How to Launch a SaaS Product
To launch a SaaS product, you’ll want to start by researching competitors and understanding the marketplace at-large. There’s plenty of demand for SaaS products, since more than 38% of companies work almost entirely on SaaS. However, the SaaS industry is also well-saturated, so before launching a SaaS product, you’ll want to determine how your product differs from all the others in the industry.
To create a successful product launch, you’ll want to conduct market research and focus groups to determine the true benefits and differentiators of your product.
Next, you’ll want to employ a strong content marketing strategy to increase your website’s visibility on search engines, and to ensure your business is appearing in search results for topics related to your product.
Since you aren’t launching a physical product, your marketing efforts need to convince businesses that your product can solve for their needs. For instance, take a look at how HubSpot positioned the new Operations Hub product in this introductory video:
Additionally, you might want to offer free trials or a freemium option for smaller businesses on lower budgets to test out your offerings before committing.
For a full SaaS rundown, take a look at HubSpot’s Ultimate Guide to Software as a Service (SaaS).
How to Launch a Food Product
To launch a food product, you’ll first need to ensure you’re prepared for the costs required to do so — including how much it costs to package and store the product (including packaging, warehousing, and distribution), and how much it costs to sell the product (including branding and digital marketing).
Next, you’ll want to follow federal and state food regulations. For instance, you need to ensure you’re following health department rules for food preparation surfaces, refrigeration, and sanitation.
You’ll also need to make sure the labeling you use on your product’s packaging is accurate, which requires you to send your food product to a lab for analysis, and check with your state commerce to see what it requires when it comes to nutrition labels.
When launching a food product, you’ll likely want to hire a food broker. A food broker can foster relationships with national or local grocery stores, and will create a promotional plan to help increase sales as soon as your food hits the shelves.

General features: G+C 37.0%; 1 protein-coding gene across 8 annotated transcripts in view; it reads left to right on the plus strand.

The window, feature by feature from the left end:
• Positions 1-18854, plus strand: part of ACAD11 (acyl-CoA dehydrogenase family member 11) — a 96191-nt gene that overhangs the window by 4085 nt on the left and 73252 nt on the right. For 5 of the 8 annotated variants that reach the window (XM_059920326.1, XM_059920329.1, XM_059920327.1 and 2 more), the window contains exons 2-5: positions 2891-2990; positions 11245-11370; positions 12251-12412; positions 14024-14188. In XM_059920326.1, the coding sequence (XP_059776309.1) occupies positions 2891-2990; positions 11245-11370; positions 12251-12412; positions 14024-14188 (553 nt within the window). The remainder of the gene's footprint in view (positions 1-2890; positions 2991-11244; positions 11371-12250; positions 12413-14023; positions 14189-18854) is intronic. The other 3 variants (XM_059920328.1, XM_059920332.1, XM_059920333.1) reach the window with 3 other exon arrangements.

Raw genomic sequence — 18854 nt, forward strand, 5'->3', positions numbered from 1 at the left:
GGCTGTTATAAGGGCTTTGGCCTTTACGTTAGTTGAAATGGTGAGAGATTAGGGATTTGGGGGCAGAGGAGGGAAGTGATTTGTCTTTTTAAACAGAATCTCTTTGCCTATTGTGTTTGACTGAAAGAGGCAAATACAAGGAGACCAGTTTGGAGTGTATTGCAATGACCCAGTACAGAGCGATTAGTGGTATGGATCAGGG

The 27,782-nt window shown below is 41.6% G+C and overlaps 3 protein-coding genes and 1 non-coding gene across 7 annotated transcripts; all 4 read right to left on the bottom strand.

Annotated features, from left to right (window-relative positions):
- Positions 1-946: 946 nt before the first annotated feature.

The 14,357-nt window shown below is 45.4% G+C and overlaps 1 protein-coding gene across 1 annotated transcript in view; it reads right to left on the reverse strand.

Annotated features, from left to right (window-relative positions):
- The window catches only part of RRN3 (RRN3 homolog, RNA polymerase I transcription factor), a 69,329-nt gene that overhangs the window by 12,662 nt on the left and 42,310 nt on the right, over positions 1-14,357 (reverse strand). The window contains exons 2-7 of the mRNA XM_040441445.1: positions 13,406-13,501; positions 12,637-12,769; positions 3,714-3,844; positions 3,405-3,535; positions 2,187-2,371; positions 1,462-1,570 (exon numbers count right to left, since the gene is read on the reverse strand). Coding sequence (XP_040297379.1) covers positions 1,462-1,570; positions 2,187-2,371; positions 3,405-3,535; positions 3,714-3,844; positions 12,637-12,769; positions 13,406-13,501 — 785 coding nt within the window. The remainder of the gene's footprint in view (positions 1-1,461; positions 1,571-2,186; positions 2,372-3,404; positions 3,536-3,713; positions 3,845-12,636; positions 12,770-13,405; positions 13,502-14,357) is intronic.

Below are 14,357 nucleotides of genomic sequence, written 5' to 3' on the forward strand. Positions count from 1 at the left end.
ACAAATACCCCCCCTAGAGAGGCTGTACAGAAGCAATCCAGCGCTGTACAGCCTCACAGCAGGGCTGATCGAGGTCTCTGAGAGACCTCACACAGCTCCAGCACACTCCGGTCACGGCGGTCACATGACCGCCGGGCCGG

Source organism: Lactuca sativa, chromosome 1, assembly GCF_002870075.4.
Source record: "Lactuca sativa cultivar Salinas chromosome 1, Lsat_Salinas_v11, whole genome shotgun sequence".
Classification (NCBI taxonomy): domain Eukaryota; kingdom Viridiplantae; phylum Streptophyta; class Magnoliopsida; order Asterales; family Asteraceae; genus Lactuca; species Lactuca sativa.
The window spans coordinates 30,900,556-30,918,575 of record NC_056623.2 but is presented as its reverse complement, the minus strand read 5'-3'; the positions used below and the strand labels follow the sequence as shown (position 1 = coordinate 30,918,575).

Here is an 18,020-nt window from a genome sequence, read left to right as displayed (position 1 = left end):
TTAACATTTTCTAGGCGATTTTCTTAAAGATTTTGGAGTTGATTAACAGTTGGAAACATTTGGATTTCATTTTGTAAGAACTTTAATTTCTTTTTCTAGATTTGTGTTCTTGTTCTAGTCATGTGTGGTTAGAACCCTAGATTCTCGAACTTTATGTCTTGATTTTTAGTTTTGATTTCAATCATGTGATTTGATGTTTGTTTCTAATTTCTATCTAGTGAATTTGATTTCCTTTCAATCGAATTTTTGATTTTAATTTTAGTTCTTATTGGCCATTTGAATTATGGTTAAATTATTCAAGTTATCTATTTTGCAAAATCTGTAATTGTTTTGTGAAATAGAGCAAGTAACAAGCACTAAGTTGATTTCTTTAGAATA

Typically, a supermarket will test out your product for a few months before determining if there’s enough consumer interest to keep it stocked — which is why a food broker can be incredibly useful for using business intelligence and industry knowledge to ensure a successful food product launch.
Product Launch Tips
To learn the best practices for a successful product launch, I talked to Alex Girard again.
The HubSpot Product Marketing Manager said he had three main tips for a successful product launch:
- Your product positioning should reflect a shift you’re seeing in the world, and how your product helps your customers take advantage of that shift.
- Create a recurring schedule for you and the core stakeholders for the launch to check in and ensure you’re all on the same page.
- Make sure you keep the product team in the loop on your marketing plans. The product team could have insights that inform your overall marketing campaign.
However, sometimes, external factors might impact your ability to launch a product. When that happens, you might need to delay your launch.
How to Know When to Delay a Product Launch
To understand when, and why, you might hold off on a product launch, Girard told me there are three key reasons why you might want to delay a product launch, including:
- When your product itself isn’t ready, and you need to change your timeline to create the best customer experience possible.
- If a situation occurs where your current customers are having a less than optimal experience with one of your current products. Before launching and promoting a new product, you should make sure your current customers are satisfied with your existing product offering.
- If something occurs on an international, national, state, or local level that requires your audience to readjust their priorities and shift focus away from your company and its product launch. Make sure that when the time comes to launch, your target audience is ready to learn about your new product.
If you’re looking for templates to coordinate your team efforts and align your company around your new product’s messaging, download our free product marketing kit below.
Editor’s note: This post was originally published in November 2015 and has been updated for comprehensiveness.